Users can create new windows, split panes, and switch between them, which enables efficient multitasking and background command execution.

Note: Tmux doesn't come preinstalled in Linux. To install it, run sudo apt install tmux.

Once installed, launch Tmux by running:

Tmux session

The command opens a new Tmux session.

After opening a new window in Tmux, split the window vertically to create two panes using Ctrl+b followed by the % key.

Tmux two panes

To navigate between panes, use the Ctrl+b, followed by the Right or Left Arrow key.

Note: Depending on the system, the panes might be one above the other. In that case, navigate between the panes using the Ctrl+b and the Up or Down Arrow keys.

The current setup allows users to run different commands in different panes and to return to the main terminal window.

The following example shows one pane running sudo apt update and the other a text opened in the Vim text editor:

Tmux different commands in split panes

To go back to the original terminal window, press Ctrl+b, followed by the d key:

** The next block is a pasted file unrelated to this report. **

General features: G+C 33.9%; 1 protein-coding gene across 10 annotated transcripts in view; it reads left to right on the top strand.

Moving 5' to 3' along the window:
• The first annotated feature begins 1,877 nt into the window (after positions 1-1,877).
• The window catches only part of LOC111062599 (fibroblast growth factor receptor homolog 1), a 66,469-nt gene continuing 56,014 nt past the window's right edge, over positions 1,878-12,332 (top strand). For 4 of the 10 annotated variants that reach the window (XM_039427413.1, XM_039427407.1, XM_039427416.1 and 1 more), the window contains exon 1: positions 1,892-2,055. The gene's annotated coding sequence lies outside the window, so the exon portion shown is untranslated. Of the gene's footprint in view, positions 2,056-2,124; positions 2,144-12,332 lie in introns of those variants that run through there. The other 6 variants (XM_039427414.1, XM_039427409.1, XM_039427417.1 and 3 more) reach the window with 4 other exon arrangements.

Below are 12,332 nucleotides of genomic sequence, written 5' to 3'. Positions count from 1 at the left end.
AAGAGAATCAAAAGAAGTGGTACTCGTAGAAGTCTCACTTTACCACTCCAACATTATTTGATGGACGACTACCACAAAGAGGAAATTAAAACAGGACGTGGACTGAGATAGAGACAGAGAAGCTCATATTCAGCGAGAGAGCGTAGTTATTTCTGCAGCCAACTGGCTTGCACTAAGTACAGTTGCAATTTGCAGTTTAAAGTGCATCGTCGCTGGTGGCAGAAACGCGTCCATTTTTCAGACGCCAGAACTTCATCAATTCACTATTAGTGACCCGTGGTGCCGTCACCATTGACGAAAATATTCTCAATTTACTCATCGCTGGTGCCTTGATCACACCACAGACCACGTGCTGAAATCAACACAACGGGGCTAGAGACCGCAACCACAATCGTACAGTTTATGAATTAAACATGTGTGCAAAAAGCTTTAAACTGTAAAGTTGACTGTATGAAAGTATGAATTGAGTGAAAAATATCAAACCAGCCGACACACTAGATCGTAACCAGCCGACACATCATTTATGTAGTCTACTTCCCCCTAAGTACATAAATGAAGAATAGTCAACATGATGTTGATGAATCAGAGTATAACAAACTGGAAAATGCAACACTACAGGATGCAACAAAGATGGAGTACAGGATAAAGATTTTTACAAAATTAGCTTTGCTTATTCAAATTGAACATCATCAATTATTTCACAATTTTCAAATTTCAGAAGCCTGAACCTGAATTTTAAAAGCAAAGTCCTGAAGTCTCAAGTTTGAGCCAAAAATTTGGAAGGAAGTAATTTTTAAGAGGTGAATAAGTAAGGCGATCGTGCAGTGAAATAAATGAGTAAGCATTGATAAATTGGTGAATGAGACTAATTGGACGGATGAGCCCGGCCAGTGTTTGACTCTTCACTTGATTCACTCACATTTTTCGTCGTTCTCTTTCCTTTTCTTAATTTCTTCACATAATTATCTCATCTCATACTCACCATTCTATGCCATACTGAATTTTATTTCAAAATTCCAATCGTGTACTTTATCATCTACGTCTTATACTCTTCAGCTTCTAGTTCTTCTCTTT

Tmux detached from the session

The key combination detaches the Tmux session and returns to the original terminal. However, the session continues running in the background. To return to the session, enter:

tmux attach


After reading this tutorial, you know how to run Linux commands in the background. Use the tool that suits you best and follow the instructions from this guide.

Next, read this ultimate list of Linux commands all users should know.

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Sara Zivanov
Sara Zivanov is a technical writer at phoenixNAP who is passionate about making high-tech concepts accessible to everyone. Her experience as a content writer and her background in Engineering and Project Management allows her to streamline complex processes and make them user-friendly through her content.